“My PhD supervision team and CAPHRI give me a lot of room to develop further as a professional.”
In September 2017, I started my PhD at the Living Lab in Ageing and Long-Term Care South Limburg in the research line Ageing and Long-Term Care at CAPHRI in Maastricht. Before this, I earned master’s degrees in neuropsychology and clinical psychology from Utrecht University. I did an internship at a memory clinic during my earlier studies. While at university, I also worked as a domestic help for older people. Care for people with dementia has always been an interest of mine. I was a caregiver to my grandmother, who suffered from Alzheimer’s disease. That’s why I was motivated to work on the DEDICATED project.
The DEDICATED project (Desired Dementia Care Towards End of Life) focuses on improving palliative care for people with dementia. Within this wonderful project, I aim to develop new knowledge to support caregivers in order to optimise care for older people with dementia and their loved ones. I think it’s an important matter. Relatively little attention is paid to the field of palliative care for people with dementia, especially compared with palliative care for people with cancer. But palliative care is ultimately about quality of life for anyone suffering from an incurable disease.
Judith Meijers, Jos Schols and Sandra Zwakhalen are my supervisors at CAPHRI. Jenny van der Steen from outside CAPHRI is also involved. My supervisors each have their own skills and expertise, supporting me in my research from different perspectives. Thanks to its multidisciplinary character, my PhD supervision team contributes to my development as a researcher in a pleasant and supportive way. CAPHRI and my PhD supervision team also give me a lot of room to develop further as a professional. For example, I recently went to Canada to work with TREC (Translating Research in Elder Care), a research programme where my supervisor Judith Meijers has close connections. I did research on the relationship between care staff’s commitment and empowerment and outcomes for nursing home residents with dementia.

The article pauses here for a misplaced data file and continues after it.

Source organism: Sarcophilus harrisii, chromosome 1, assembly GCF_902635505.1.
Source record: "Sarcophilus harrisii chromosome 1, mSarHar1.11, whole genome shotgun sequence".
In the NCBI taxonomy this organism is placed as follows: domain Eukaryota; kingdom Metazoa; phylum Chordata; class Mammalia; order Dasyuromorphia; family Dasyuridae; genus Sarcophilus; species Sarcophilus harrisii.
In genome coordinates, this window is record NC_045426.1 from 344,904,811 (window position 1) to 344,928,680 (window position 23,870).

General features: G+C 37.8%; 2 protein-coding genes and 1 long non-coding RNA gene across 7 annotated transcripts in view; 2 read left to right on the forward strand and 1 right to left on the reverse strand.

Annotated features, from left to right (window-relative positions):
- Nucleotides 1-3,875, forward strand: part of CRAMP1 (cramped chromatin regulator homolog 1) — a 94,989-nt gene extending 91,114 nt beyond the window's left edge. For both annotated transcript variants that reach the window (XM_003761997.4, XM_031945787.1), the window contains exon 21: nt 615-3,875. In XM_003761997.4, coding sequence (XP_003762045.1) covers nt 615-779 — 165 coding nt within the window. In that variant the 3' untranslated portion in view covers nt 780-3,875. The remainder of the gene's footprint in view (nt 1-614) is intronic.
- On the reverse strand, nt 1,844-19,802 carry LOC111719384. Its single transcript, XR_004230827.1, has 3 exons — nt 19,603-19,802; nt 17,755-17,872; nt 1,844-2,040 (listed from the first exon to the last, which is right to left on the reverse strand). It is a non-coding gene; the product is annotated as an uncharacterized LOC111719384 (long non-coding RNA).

I would like for DEDICATED to develop some sort of approach that can be used by caregivers who provide palliative care for people with dementia. Think of it as a toolkit that gives caregivers the tools they need but do not yet have. Pointers on how to start end-of-life communication with people with dementia, for example, or how to provide more personalized care. I hope DEDICATED will lead to more awareness and insight. This would allow us to further improve the quality of palliative care for people with dementia, based on what is needed in practice in particular.
Internal PhD candidate CAPHRI
Research Line Ageing and Long-Term Care